Who knew the universe had this for me to learn?
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In the past couple years, after decades of struggling, I came to a peaceful place in my relationship with my dad. I stepped back and accepted it “as is.”
My father was someone who could love deeply without having a deep relationship. This was something I had not fully grasped or understood before. How was that even possible? But, as his life was pared down—by circumstance, his limited mobility, his age, the end of his third marriage—he became less distracted by his own life and drew his attention to mine, and what I had created with my husband and sons, in a way he never had done when I was younger. That doesn’t mean we suddenly had long meaningful talks or that hurts of the past were erased from memory. But he loved us fully. He adored my boys. He was thrilled that I had found my soulmate. I was able to give to him, take care of him, and pay attention to him after years of resenting that kind of expenditure on my part. When I accepted him I realized that years of wishing it to be different had only created years of deep disappointment and that the change in my heart was very healing.
Acceptance has made the past week much easier to bear. No holes to fill. No arguments left unwon. No expectations unmet. I have no anger towards him. I am only feeling love, and a calm and an understanding that truly would have been unfathomable to me a few years ago.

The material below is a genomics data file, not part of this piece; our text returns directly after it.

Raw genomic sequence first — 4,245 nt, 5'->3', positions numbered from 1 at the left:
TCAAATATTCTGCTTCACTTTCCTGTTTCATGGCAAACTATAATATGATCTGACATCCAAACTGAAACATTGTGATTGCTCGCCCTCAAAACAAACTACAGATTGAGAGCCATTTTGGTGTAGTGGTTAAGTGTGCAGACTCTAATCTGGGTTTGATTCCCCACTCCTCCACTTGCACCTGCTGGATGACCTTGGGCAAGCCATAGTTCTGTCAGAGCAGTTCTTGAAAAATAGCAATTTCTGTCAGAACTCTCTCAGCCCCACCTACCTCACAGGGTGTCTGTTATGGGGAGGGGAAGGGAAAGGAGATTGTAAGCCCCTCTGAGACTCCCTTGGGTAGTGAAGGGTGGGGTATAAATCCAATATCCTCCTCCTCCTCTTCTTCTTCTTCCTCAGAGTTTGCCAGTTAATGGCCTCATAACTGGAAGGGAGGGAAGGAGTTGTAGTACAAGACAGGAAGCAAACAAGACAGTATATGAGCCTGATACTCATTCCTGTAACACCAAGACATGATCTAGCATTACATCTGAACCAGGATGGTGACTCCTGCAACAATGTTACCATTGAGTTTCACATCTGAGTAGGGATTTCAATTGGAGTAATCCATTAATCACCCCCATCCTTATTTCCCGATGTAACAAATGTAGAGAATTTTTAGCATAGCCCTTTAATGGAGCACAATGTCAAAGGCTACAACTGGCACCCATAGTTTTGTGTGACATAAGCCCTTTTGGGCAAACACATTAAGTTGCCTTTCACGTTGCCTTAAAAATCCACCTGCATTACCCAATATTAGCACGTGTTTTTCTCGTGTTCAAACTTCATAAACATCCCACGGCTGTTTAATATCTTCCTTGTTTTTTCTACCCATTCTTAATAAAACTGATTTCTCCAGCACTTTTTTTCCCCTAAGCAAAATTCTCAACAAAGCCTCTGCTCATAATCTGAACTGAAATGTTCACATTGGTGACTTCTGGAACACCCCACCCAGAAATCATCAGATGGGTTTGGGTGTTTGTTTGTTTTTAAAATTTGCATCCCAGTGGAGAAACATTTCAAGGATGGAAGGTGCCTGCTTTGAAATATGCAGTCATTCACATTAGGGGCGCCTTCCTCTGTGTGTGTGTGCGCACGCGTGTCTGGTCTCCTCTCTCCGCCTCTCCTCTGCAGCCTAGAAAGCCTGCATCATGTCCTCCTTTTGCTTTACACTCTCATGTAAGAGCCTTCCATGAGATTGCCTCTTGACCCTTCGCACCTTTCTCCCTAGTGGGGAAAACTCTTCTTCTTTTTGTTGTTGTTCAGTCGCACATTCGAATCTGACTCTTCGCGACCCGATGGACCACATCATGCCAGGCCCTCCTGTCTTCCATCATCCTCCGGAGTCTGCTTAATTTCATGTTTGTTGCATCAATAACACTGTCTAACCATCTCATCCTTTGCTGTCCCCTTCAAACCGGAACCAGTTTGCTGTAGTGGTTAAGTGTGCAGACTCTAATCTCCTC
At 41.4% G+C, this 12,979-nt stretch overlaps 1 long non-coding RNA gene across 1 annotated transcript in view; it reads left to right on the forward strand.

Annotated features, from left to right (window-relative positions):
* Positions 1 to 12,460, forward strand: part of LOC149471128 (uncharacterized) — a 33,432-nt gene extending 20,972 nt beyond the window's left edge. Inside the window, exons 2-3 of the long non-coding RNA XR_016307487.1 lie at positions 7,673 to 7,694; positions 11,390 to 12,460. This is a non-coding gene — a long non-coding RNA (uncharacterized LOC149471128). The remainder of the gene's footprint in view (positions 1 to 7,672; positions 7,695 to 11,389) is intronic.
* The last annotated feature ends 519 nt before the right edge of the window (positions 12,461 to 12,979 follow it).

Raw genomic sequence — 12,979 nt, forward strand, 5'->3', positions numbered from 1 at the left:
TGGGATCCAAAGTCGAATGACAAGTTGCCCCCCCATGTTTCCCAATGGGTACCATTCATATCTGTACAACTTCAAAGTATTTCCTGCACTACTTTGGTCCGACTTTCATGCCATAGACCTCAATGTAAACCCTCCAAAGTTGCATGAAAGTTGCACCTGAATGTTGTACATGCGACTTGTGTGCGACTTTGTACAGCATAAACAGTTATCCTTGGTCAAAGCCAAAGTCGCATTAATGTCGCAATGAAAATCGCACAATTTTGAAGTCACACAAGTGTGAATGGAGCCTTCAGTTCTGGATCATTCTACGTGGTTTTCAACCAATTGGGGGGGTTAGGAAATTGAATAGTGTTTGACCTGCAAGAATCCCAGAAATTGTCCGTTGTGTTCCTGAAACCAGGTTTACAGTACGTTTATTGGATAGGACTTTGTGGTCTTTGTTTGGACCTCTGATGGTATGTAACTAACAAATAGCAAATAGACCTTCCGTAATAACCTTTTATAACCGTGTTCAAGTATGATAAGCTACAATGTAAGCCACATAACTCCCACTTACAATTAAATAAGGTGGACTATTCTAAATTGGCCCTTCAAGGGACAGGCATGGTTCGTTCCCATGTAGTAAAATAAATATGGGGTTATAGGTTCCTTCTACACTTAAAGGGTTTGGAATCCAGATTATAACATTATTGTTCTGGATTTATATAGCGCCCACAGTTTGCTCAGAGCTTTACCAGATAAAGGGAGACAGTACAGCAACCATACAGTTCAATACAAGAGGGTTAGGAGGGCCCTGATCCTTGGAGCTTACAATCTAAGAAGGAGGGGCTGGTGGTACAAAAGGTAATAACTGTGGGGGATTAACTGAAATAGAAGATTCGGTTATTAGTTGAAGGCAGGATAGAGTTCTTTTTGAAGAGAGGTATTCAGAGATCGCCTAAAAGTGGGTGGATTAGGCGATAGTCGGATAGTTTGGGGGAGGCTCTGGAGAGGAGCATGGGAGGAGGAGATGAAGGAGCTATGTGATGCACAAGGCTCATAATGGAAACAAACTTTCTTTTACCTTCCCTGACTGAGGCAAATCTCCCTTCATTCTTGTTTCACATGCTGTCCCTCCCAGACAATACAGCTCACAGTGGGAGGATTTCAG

A few days into the week with him gone, as this awareness of my own inner peace washed over me, I realized that this is my lesson to take forward into all my relationships. Why only accept my father? Why not my mother or my sister or an old friend? Why not just accept everyone for their strengths and weaknesses and let the negative stuff fly right by me?
So yesterday, when Mark and the boys went off to play at the river (they left me in our still, quiet house; the only hours I’ve had to myself in over a week) I meditated on that. I meditated and chanted to myself: “I love you. I love you. I love you.” I pictured all the people in my life. And I sent my open heart to them. And then my meditation changed. I kept repeating “I love you,” but suddenly I saw myself. “I love you. I love you. I love you.”
I grew up judgmental and a perfectionist. I come from a long line of bitter grudge-bearers, folks who because of one angry event, or maybe a whole slew of them, cut ties with friends and relatives till the day they died. That’s something I’ve considered.
Acceptance. I have spent so much energy on anger over the years and anger is so debilitating. In the end, it’s my own self that is needing that acceptance and love.
I would not have believed this to be a lesson from my father. And yet, here I am today, stepping out of a lifelong mold.